Mum2be79 Sat 21-May-11 07:47:37

I'm 7 weeks pg.

I've already requested brochures and started my research. I live in the East Riding and I don't think we have a huge problem with waiting lists. But I am going to put down his/her name in August to begin Nursery Sept 2012!!

catsareevil Sat 21-May-11 08:08:30

I agree, if you want the have the nursery of your choice you are better off booking ASAP. The last 2 times I booked the nursery space at 6 weeks pregnant. I did mean that the nursery were almost the first people who knew, but if I had left it later then I might not have got a space, and I have seen from the experience of friends what a complete nightmare it is if you need to go back to work and dont have childcare.

porpoisefull Sat 21-May-11 08:16:48

I live in West London and I went back to work when DS was a year old and booked a place for him when he was 6 months old. I suppose it can't do any harm to ring up a couple of nurseries and find out what their waiting lists are like, but it sounds a bit early to me.

GwendolineMaryLacey Sat 21-May-11 08:24:16

I had a place booked after the 20 week scan and had to pay £200 for the pleasure. DD didn't start until she was 13 months old.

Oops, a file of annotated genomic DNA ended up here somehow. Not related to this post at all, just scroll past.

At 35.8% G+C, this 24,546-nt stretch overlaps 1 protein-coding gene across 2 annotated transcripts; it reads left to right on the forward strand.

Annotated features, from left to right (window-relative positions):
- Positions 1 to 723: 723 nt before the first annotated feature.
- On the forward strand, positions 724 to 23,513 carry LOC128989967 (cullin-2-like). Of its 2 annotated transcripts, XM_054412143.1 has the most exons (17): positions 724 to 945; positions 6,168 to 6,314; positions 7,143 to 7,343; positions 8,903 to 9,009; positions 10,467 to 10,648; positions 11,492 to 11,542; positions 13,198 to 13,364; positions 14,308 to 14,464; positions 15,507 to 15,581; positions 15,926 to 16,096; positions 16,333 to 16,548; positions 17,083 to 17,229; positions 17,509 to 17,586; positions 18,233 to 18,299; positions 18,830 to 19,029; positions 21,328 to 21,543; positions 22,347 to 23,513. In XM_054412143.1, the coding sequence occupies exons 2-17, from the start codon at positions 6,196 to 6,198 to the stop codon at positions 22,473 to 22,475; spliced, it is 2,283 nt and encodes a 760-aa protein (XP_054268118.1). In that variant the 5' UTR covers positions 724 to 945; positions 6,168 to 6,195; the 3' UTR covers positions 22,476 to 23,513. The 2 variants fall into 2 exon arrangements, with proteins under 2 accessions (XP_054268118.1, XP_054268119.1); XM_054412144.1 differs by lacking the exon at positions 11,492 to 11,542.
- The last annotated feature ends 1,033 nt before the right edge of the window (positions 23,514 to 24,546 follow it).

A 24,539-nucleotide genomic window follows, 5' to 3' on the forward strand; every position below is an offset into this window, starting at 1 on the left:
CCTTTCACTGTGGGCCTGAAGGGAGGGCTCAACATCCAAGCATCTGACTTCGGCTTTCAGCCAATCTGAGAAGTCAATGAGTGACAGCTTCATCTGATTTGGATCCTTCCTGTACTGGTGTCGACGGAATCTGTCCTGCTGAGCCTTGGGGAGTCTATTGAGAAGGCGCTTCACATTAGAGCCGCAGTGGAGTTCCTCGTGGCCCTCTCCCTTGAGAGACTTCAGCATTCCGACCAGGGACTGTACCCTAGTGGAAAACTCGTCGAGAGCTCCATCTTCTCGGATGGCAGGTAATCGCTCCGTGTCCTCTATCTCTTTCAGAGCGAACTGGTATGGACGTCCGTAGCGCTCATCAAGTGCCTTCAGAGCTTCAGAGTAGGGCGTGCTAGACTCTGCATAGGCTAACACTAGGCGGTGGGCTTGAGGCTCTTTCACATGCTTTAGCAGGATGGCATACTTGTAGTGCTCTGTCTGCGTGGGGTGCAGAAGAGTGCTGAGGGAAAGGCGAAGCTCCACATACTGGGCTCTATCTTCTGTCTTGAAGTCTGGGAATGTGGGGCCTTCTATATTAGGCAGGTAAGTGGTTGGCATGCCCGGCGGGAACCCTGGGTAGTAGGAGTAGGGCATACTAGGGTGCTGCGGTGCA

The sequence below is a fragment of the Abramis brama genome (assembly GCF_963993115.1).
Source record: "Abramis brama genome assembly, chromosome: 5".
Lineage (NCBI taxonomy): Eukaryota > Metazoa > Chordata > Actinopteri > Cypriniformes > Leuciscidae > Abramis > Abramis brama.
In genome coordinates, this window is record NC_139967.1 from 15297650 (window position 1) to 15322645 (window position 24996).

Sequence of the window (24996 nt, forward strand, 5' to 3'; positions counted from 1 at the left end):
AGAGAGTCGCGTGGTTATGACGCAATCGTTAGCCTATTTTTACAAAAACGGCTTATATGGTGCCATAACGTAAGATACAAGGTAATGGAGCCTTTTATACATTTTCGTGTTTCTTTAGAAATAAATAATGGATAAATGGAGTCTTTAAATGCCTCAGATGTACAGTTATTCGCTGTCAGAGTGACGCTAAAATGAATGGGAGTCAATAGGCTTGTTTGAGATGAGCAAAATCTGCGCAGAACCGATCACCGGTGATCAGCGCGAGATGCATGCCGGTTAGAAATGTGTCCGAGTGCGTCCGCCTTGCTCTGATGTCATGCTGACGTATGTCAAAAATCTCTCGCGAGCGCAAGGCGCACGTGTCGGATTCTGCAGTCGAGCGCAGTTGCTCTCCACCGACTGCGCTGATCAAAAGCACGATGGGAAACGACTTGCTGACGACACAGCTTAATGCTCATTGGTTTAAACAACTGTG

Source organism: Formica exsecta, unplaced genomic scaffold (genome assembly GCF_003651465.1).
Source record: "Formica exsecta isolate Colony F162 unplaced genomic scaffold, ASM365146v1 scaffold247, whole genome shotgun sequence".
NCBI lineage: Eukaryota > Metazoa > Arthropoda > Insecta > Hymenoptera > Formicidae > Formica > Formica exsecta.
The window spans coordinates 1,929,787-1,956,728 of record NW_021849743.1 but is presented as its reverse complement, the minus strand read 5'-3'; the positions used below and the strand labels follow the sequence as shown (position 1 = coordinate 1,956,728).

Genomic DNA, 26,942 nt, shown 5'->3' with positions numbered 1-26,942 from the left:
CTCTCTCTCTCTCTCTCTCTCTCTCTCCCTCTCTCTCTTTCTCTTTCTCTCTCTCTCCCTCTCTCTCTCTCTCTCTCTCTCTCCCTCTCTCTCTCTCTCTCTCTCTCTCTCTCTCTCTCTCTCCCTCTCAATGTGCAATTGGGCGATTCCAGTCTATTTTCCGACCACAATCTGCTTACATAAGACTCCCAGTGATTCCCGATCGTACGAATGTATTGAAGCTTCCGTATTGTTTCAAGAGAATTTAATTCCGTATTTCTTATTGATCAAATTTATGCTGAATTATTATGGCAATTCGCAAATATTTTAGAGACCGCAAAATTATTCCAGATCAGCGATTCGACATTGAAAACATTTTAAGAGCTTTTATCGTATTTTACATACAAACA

MrsNursery Sat 21-May-11 23:01:06

I know it feels a bit hasty, but in all honesty by the time you have viewed and realised exactly what you are looking for, time will have flown by, The number of parents that would call last minute when I was managing nurseries, frantically searching and then unfortunately end up with their 4th or 5th choice, It's a sad fact but the reality is that all the great Nurseries will be filling up fast or have large waiting lists, If you view now it will ease a lot of pressure, you can feel confident you have found the right place as each nursery differs dependant on size, staffing, ethos and resources. I would start enquiring and get a feel for availability and bare in mind especially in London they will want at least a months deposit to secure which is usually non-refundable if you cancel the place, so make sure you are happy with your choice,
I have created a free website to help when Choosing Childcare, I hope it helps
Best Wishes Mrs Nursery

www.mrs-nursery.com

princesbold Sun 22-May-11 09:48:19

What other business that parents deal with on a daily basis gets a months money up front. Its a crime !